The Democratic candidates for president faced off Sunday night in Flint, Michigan, which has been in the national spotlight over the poisoning of the city’s water. The crisis began in 2014, when an unelected emergency manager appointed by Michigan Governor Rick Snyder switched the source of the city’s drinking water from the Detroit system to the corrosive Flint River. Last month, Democracy Now! went to Flint and spoke to residents on the front lines of Michigan’s water wars. Lead contamination in the water supply has forced residents to drink, cook with and even bathe in bottled water, while still paying some of the highest water bills in the country. We then went from Flint to Mecosta County, Michigan, where Nestlé, the world’s largest water bottling company, is pumping millions of gallons of water from aquifers that feed Lake Michigan.
The race for the Democratic nomination intensified this weekend as Vermont Senator Bernie Sanders beat Hillary Clinton at caucuses in Maine, Kansas and Nebraska, while Clinton easily won in Louisiana. On Sunday night, the candidates faced off in a debate in Flint, Michigan, which has been in the national spotlight over the poisoning of the city’s water. The crisis began in 2014, when an unelected emergency manager appointed by Michigan Governor Rick Snyder switched the source of the city’s drinking water from the Detroit system, which they’d been using for half a century, to the corrosive Flint River. Soon, residents began complaining of a range of physical maladies. At Sunday’s debate, both candidates condemned the devastation in Flint and laid out their plans for addressing the crisis. We play excerpts of the debate and speak with Democratic New York Congressmember Yvette Clarke, who has just returned from Flint as part of a Congressional Black Caucus delegation.
- Sanders Wins 3 of 4 States in Weekend Contests; Clinton Still Has More Delegates
- Ted Cruz Wins Kansas, Maine; Trump Takes Louisiana, Kentucky
- Trump Vows to Broaden Laws on Torture
- Turkish Authorities Seize Zaman, Country's Largest Newspaper
- Turkish Women Defy Ban, Rubber Bullets to Rally for Gender Equality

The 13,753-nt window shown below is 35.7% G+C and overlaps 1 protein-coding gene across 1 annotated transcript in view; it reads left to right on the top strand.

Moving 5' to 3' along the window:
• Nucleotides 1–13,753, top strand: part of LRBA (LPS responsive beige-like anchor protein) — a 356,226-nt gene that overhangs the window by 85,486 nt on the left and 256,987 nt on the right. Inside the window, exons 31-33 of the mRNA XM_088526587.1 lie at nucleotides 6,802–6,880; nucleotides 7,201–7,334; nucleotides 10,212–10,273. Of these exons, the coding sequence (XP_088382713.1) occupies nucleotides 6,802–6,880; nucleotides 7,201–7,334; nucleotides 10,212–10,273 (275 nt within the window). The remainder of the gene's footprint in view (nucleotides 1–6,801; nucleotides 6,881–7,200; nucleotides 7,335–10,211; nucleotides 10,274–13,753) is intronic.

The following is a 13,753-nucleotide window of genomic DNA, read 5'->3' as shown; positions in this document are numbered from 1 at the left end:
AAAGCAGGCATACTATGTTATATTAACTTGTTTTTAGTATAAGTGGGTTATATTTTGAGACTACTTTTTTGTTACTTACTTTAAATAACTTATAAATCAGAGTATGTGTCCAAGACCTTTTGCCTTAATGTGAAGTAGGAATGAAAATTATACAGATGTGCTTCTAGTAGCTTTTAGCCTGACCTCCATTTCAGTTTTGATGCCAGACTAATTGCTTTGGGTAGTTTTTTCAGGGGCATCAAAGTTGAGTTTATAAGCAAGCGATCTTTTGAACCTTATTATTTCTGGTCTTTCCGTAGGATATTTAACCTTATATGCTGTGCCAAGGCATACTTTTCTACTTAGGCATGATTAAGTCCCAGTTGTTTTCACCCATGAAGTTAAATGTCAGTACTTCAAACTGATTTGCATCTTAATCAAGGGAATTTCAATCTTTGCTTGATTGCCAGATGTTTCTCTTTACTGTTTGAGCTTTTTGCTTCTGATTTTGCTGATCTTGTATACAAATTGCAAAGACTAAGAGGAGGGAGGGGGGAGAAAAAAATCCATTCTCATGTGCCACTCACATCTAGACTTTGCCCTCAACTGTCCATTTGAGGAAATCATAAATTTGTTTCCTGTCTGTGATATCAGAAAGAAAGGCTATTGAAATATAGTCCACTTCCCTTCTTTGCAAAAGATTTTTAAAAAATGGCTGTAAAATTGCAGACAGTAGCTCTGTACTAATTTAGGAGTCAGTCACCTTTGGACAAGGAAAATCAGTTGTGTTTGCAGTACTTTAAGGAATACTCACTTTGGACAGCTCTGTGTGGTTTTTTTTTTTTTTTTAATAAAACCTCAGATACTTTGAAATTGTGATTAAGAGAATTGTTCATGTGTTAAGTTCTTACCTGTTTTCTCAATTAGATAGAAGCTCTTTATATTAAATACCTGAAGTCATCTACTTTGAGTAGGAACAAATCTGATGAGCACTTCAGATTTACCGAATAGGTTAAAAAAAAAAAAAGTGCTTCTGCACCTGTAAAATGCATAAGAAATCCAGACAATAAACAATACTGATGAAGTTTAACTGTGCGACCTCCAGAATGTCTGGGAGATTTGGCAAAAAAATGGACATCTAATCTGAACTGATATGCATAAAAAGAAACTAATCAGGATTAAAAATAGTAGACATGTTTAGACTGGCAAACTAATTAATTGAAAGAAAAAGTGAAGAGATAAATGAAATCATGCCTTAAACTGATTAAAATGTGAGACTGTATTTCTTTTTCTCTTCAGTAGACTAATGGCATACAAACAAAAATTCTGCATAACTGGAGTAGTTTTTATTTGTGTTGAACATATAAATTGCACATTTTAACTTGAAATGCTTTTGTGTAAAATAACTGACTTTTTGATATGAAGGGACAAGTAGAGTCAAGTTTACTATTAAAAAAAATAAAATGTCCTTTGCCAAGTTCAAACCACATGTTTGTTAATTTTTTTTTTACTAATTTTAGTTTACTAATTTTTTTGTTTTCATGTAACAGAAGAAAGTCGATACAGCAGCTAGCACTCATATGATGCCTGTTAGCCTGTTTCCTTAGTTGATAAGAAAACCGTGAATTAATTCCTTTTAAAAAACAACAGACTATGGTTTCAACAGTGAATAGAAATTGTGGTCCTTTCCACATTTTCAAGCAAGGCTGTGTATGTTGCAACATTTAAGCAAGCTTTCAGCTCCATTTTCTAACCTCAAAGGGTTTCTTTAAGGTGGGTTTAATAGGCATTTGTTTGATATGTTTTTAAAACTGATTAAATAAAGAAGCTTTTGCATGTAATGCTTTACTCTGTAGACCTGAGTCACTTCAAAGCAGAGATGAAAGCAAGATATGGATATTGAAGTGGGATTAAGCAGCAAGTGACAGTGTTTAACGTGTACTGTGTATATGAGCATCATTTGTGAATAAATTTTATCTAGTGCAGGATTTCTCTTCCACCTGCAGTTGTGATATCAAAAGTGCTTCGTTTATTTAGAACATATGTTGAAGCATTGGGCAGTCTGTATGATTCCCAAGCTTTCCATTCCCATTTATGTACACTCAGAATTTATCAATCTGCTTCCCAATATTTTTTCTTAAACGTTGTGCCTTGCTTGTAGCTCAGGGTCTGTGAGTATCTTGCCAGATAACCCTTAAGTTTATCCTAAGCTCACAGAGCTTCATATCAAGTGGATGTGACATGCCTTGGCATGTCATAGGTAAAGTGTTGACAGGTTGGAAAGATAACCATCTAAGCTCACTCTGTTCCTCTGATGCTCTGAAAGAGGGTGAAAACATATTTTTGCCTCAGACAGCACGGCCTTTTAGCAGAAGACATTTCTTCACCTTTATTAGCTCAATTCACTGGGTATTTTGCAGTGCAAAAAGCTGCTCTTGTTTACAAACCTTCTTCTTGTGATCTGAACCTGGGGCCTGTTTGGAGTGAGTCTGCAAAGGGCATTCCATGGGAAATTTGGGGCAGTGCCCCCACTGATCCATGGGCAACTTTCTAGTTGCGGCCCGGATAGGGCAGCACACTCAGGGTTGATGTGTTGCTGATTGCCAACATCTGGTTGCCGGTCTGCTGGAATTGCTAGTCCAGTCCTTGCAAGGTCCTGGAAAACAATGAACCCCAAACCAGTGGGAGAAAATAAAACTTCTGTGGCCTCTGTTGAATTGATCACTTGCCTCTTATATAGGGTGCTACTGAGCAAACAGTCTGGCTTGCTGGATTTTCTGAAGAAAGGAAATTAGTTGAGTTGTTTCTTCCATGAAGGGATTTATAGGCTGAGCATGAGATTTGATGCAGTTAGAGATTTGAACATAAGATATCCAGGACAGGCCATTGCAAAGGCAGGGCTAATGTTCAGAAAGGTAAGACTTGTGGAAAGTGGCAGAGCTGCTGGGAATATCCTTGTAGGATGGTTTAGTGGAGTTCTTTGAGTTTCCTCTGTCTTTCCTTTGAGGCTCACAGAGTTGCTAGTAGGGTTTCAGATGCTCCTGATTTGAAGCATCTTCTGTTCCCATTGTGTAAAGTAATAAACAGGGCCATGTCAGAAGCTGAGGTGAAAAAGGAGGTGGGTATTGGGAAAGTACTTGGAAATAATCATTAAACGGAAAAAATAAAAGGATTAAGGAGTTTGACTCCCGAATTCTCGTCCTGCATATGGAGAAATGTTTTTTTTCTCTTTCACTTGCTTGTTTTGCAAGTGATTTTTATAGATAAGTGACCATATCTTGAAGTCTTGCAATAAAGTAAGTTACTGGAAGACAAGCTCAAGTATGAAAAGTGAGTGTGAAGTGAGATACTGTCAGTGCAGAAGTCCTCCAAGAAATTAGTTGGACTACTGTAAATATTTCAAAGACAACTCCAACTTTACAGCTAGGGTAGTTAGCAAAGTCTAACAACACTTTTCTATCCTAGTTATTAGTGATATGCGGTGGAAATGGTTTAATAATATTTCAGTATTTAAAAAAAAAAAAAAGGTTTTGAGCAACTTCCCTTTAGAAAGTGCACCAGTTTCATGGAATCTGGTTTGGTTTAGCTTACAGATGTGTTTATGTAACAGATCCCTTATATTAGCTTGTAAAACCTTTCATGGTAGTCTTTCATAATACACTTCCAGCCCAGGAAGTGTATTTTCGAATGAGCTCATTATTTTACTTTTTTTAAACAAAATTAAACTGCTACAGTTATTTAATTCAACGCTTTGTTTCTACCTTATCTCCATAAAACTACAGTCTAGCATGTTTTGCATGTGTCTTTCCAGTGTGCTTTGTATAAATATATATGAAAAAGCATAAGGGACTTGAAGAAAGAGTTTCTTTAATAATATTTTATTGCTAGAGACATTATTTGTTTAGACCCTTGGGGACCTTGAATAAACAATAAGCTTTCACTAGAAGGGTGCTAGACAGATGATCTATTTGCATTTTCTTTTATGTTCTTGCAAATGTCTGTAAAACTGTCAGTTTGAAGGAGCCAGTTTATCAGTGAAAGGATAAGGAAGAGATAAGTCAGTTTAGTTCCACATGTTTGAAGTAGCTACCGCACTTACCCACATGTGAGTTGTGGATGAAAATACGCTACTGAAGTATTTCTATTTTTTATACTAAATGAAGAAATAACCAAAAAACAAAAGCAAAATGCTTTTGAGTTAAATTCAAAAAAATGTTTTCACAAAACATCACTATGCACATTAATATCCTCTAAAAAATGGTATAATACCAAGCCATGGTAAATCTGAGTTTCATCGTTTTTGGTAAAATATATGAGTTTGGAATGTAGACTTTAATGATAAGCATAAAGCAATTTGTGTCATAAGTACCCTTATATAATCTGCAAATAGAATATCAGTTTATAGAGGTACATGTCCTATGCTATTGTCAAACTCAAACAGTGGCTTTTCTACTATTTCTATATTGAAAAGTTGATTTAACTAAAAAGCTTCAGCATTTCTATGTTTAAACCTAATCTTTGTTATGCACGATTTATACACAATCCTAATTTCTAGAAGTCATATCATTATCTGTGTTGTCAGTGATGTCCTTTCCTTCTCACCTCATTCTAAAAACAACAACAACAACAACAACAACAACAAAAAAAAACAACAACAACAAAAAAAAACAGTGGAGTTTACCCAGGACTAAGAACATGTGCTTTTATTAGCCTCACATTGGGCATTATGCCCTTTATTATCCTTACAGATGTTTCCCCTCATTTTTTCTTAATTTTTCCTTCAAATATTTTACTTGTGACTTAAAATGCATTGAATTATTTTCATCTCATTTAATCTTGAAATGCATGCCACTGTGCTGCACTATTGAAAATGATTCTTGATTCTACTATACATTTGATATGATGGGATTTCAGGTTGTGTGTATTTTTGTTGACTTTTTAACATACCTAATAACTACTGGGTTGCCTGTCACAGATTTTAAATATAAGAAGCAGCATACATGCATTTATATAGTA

- Turkey Meets with EU Leaders on Refugee Crisis; 25 People Drown
- Slovakia: Party with Neo-Nazi Ties Wins 14 Parliamentary Seats
- Iraq: Suicide Bombing South of Baghdad Kills At Least 60
- Yemen: Civilian Casualties Mount Amid U.S.-Backed Bombing
- Average Temperature Briefly Tops 2 Degrees in New Climate Milestone
- Supreme Court Blocks Louisiana Anti-Choice Law, Saving Clinics for Now
- West Virginia Passes Law Letting People Conceal Guns Without Permit
- Former First Lady Nancy Reagan Dies at 94
- Honduras: Thousands Gather for Funeral of Berta Cáceres
Honduran indigenous and environmental organizer Berta Cáceres has been assassinated in her home in Honduras. She was one of the leading organizers for indigenous land rights in Honduras. In 1993, she co-founded the National Council of Popular and Indigenous Organizations of Honduras, or COPINH. For years, the group faced death threats and repression as they stood up to mining and dam projects that threatened to destroy their community. Last year, Cáceres won the Goldman Environmental Prize, the world’s leading environmental award. We hear Cáceres in her own words and speak to her nephew, Silvio Carrillo, and her longtime friend Beverly Bell.
Although Thursday’s Republican debate was held in Detroit, the Flint water crisis was only brought up once, thanks to a question from Fox News moderator Bret Baier. Marco Rubio responded by praising Michigan Governor Rick Snyder. "The politicizing of it, I think, is unfair," Rubio said, "because I don’t think that someone woke up one morning and said, ’Let’s figure out how to poison the water system to hurt someone.’ ... I give the governor credit. He took responsibility for what happened."
After initially refusing to condemn an endorsement from former KKK leader David Duke, Donald Trump has faced a series of questions about why his campaign has been so embraced by Neo-Nazis and Klansmen. We speak to Brian Levin, director of the Center for the Study of Hate and Extremism at California State University in San Bernardino. Levin talks about encountering Trump supporters at a recent rally held by a chapter of the Klan in Anaheim known as the Loyal White Knights, or LWK.